A recent MLB.com article makes Lee look like a strong possibility. Since the Orioles aren’t talking, the writer talked to other team executives and personnel. Of the 27 that responded, nine of them seem to think the Orioles will go with Lee. Why? Because there is a better chance Lee advances through the minors faster and becomes big league ready sooner.
However, while Lee received nine votes, Druw Jones received eight. Jones is considered the best player in the class and his odds still give him a better than 50% chance of going No. 1. Since the Orioles have the largest bonus pool ($17 million) to work with, they can afford to go after someone that will command top dollar.
Jackson Holliday, whose odds have taken a big dip since Monday, received three votes and Termarr Johnson received three. Baltimore has selected an outfielder with a top-five pick the last three years. A five-tool shortstop like Holliday would be a solid pick, and Johnson has been called the best high school hitter in years.
MLB Draft Props
Justin Crawford Draft Position: Under 13.5 +190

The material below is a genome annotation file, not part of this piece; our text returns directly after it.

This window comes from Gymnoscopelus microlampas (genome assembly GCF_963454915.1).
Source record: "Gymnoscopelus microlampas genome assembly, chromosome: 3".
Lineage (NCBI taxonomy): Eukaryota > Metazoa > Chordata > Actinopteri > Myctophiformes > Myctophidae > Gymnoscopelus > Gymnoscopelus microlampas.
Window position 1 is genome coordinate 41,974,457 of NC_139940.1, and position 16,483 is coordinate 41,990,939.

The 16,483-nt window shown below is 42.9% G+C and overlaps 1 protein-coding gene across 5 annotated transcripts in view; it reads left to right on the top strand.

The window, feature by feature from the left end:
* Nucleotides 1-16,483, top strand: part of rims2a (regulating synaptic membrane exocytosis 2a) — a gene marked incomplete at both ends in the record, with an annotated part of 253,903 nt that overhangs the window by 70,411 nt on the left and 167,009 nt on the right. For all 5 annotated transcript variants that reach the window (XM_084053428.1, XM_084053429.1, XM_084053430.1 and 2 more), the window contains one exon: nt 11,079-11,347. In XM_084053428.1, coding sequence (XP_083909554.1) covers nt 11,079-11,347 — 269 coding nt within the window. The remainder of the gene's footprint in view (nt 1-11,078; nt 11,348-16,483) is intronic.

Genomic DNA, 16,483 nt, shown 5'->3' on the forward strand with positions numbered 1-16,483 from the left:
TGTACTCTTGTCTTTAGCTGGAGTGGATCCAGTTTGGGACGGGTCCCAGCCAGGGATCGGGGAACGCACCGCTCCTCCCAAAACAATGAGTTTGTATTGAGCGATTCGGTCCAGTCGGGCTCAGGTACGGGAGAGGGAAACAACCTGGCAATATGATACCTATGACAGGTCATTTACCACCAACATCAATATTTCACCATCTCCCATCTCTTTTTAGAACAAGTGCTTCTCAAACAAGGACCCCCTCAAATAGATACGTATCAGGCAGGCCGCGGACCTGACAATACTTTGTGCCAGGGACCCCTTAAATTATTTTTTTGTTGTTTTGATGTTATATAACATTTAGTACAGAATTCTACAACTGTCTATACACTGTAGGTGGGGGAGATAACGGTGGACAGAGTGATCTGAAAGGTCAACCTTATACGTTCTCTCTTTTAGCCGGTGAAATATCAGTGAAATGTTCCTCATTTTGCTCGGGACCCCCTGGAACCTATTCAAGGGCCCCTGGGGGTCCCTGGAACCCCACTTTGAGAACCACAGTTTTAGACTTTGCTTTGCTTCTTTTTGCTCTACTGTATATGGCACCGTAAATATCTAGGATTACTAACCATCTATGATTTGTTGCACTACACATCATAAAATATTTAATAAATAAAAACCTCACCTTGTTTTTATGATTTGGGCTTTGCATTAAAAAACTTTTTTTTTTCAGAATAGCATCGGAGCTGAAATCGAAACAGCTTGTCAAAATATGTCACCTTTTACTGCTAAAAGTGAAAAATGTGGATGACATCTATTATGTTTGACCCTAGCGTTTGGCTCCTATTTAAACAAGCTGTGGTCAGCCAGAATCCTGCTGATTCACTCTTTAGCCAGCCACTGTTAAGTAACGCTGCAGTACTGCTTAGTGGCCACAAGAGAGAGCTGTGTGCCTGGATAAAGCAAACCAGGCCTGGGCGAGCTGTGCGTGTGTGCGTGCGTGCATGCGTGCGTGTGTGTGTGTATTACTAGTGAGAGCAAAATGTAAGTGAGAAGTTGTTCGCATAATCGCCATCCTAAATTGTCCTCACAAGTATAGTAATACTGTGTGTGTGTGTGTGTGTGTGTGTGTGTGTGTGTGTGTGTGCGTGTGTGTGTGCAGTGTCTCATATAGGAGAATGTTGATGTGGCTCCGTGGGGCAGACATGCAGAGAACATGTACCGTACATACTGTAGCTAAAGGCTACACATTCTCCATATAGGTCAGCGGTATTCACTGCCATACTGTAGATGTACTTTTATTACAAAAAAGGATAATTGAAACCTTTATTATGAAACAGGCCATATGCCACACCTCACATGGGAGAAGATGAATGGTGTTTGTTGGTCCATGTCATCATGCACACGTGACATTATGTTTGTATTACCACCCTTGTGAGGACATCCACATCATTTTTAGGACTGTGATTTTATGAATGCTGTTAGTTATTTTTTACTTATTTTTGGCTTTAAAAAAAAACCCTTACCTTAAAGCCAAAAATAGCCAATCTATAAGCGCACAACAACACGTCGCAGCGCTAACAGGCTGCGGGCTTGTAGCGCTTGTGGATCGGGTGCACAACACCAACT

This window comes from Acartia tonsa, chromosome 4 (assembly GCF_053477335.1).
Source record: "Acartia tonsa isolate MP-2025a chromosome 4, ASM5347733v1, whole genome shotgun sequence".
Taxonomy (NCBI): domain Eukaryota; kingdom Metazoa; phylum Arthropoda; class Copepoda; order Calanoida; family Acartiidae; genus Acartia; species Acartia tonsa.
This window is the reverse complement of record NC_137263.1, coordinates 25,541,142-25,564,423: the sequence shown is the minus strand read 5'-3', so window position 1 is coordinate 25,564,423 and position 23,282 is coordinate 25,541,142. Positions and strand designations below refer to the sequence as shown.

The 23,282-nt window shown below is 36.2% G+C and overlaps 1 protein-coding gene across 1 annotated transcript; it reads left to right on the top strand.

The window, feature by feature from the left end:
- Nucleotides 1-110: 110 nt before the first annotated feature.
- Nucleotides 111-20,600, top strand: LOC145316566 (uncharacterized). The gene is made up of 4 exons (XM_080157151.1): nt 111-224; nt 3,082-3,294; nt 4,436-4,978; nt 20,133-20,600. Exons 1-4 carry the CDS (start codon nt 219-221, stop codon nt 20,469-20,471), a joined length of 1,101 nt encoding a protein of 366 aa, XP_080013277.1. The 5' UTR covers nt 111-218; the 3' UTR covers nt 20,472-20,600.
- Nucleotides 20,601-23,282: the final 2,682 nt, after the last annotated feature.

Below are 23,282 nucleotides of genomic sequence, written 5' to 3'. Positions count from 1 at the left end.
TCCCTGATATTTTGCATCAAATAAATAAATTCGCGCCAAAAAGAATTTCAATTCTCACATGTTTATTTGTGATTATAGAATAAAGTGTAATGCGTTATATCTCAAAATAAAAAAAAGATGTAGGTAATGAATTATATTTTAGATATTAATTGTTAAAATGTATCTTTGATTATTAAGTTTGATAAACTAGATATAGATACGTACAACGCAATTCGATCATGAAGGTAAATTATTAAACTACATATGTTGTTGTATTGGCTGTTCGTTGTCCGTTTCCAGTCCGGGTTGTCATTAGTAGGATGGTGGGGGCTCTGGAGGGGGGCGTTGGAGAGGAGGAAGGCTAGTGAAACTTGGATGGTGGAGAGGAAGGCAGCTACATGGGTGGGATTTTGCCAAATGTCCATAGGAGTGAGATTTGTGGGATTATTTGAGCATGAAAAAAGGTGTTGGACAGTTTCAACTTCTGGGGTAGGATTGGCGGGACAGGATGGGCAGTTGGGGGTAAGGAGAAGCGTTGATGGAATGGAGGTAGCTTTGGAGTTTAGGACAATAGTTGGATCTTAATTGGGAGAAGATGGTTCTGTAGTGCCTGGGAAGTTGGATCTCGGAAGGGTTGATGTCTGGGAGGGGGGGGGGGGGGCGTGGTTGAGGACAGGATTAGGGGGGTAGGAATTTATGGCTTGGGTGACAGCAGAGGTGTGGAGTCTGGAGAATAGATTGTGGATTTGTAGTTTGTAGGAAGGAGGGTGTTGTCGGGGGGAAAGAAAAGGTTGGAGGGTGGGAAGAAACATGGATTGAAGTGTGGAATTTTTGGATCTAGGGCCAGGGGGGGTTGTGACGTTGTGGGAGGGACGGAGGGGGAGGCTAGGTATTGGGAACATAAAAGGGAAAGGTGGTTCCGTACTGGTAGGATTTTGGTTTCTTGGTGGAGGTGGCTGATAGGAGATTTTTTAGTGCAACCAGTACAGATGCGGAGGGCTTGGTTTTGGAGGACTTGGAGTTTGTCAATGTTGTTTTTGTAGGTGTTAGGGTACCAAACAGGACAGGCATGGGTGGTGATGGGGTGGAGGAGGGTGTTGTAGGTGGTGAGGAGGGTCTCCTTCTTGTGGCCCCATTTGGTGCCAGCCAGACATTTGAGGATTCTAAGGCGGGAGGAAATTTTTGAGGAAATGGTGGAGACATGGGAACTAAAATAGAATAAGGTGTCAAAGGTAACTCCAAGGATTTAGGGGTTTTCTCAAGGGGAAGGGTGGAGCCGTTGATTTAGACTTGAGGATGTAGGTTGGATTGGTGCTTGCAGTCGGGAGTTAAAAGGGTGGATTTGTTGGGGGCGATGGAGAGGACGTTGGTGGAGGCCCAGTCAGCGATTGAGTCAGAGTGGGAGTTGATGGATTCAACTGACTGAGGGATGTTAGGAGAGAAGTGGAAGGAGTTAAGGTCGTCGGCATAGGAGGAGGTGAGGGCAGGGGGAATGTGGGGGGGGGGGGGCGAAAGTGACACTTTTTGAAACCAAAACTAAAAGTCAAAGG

He’s not much of a power hitter, but the son of former MLB great Carl Crawford is a solid contact hitter, athletic, and one of the better defenders in the draft. MLB.com ranks him as the No. 13 prospect, but some mocks have him going as high as No. 9.
Kevin Parada Draft Position: Under 4.5 +170
Parada is rated as the No. 6 prospect in the draft, which means someone will need to be in the market for a catcher that can hit for him to go in the top four. Either Lee or Jones will go No. 1; whoever doesn’t will go No. 2. Jackson Holliday will probably go No. 3– which leaves the Pirates (who could really use a catcher like Parada) picking at No. 4.
Betting Analysis: Predictions and Sleeper Picks